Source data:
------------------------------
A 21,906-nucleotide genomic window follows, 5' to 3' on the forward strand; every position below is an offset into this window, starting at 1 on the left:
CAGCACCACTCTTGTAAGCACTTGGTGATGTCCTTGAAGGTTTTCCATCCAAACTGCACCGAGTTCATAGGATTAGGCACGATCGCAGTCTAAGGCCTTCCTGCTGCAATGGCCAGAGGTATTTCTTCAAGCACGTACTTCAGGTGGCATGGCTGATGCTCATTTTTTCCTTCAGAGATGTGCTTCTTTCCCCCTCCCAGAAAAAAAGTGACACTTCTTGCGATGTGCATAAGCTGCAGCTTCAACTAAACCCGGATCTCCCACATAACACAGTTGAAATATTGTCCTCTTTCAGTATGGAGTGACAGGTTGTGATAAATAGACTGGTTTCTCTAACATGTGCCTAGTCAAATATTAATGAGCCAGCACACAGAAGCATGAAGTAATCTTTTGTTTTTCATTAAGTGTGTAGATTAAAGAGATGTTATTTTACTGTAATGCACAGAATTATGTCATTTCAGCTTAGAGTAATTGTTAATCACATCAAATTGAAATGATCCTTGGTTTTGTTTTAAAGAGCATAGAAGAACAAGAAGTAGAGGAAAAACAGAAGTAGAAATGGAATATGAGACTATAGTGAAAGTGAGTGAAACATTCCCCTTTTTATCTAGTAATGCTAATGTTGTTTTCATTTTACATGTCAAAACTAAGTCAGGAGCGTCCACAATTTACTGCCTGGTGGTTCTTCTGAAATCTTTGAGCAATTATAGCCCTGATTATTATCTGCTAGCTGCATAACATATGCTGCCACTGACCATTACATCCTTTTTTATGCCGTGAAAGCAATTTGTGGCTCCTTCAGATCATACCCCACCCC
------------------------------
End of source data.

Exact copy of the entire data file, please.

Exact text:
A 21,906-nucleotide genomic window follows, 5' to 3' on the forward strand; every position below is an offset into this window, starting at 1 on the left:
CAGCACCACTCTTGTAAGCACTTGGTGATGTCCTTGAAGGTTTTCCATCCAAACTGCACCGAGTTCATAGGATTAGGCACGATCGCAGTCTAAGGCCTTCCTGCTGCAATGGCCAGAGGTATTTCTTCAAGCACGTACTTCAGGTGGCATGGCTGATGCTCATTTTTTCCTTCAGAGATGTGCTTCTTTCCCCCTCCCAGAAAAAAAGTGACACTTCTTGCGATGTGCATAAGCTGCAGCTTCAACTAAACCCGGATCTCCCACATAACACAGTTGAAATATTGTCCTCTTTCAGTATGGAGTGACAGGTTGTGATAAATAGACTGGTTTCTCTAACATGTGCCTAGTCAAATATTAATGAGCCAGCACACAGAAGCATGAAGTAATCTTTTGTTTTTCATTAAGTGTGTAGATTAAAGAGATGTTATTTTACTGTAATGCACAGAATTATGTCATTTCAGCTTAGAGTAATTGTTAATCACATCAAATTGAAATGATCCTTGGTTTTGTTTTAAAGAGCATAGAAGAACAAGAAGTAGAGGAAAAACAGAAGTAGAAATGGAATATGAGACTATAGTGAAAGTGAGTGAAACATTCCCCTTTTTATCTAGTAATGCTAATGTTGTTTTCATTTTACATGTCAAAACTAAGTCAGGAGCGTCCACAATTTACTGCCTGGTGGTTCTTCTGAAATCTTTGAGCAATTATAGCCCTGATTATTATCTGCTAGCTGCATAACATATGCTGCCACTGACCATTACATCCTTTTTTATGCCGTGAAAGCAATTTGTGGCTCCTTCAGATCATACCCCACCCC